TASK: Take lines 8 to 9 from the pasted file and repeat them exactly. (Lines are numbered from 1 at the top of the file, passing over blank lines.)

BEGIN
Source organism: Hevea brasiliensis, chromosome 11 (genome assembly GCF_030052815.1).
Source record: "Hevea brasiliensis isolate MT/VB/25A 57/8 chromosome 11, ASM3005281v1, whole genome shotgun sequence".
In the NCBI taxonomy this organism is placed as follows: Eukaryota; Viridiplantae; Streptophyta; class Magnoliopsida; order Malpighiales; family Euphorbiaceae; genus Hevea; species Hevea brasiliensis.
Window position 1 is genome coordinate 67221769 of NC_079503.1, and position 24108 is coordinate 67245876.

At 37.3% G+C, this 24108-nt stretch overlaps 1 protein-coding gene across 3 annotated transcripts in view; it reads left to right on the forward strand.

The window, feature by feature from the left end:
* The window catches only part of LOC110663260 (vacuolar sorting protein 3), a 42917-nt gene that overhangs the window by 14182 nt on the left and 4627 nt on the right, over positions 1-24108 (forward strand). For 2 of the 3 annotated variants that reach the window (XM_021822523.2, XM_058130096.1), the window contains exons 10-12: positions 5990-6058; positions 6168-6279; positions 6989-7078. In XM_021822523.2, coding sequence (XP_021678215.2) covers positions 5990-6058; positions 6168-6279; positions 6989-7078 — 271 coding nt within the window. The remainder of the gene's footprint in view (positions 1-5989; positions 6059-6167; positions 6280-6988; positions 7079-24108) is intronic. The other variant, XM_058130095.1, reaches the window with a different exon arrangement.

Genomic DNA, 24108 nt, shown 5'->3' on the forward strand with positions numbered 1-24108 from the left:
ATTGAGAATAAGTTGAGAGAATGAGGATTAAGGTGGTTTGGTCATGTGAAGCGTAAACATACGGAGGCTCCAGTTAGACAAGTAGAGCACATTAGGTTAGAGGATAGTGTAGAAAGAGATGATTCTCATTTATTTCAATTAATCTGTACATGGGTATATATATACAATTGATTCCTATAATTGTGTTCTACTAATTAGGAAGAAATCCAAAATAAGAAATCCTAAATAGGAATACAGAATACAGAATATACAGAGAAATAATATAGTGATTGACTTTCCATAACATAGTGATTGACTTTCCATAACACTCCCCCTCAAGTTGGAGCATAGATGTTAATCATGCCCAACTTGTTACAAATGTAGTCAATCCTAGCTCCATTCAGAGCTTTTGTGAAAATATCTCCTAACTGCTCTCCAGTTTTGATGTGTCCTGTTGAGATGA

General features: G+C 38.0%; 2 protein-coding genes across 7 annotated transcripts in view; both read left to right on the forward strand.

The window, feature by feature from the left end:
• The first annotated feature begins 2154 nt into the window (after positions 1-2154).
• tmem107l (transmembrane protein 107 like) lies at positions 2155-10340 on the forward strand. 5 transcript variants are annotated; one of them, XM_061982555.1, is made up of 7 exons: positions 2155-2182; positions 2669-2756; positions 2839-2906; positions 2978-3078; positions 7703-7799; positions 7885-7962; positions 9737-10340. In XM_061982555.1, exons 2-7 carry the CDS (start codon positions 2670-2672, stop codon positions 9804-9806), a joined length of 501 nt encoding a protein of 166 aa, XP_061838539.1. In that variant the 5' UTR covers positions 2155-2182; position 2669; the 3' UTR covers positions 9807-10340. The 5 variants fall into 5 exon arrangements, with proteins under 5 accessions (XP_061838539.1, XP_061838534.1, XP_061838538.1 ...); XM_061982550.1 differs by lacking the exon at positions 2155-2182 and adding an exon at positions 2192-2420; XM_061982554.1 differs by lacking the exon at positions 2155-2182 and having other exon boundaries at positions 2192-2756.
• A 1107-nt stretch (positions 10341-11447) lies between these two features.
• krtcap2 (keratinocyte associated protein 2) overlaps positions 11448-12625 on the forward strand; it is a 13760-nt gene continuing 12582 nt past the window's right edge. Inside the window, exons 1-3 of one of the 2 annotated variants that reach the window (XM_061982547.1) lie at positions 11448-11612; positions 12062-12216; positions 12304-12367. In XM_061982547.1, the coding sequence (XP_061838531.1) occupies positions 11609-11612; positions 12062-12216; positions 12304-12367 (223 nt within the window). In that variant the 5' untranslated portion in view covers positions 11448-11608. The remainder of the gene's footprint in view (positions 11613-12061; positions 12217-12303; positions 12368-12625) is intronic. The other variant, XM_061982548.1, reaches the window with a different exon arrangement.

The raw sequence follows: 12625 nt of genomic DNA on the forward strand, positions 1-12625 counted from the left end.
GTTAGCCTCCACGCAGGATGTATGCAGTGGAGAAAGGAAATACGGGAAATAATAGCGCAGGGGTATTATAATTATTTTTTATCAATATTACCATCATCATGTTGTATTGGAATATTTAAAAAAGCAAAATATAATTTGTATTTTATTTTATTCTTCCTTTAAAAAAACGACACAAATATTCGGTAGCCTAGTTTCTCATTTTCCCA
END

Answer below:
Genomic DNA, 24108 nt, shown 5'->3' on the forward strand with positions numbered 1-24108 from the left:
ATTGAGAATAAGTTGAGAGAATGAGGATTAAGGTGGTTTGGTCATGTGAAGCGTAAACATACGGAGGCTCCAGTTAGACAAGTAGAGCACATTAGGTTAGAGGATAGTGTAGAAAGAGATGATTCTCATTTATTTCAATTAATCTGTACATGGGTATATATATACAATTGATTCCTATAATTGTGTTCTACTAATTAGGAAGAAATCCAAAATAAGAAATCCTAAATAGGAATACAGAATACAGAATATACAGAGAAATAATATAGTGATTGACTTTCCATAACATAGTGATTGACTTTCCATAACACTCCCCCTCAAGTTGGAGCATAGATGTTAATCATGCCCAACTTGTTACAAATGTAGTCAATCCTAGCTCCATTCAGAGCTTTTGTGAAAATATCTCCTAACTGCTCTCCAGTTTTGATGTGTCCTGTTGAGATGA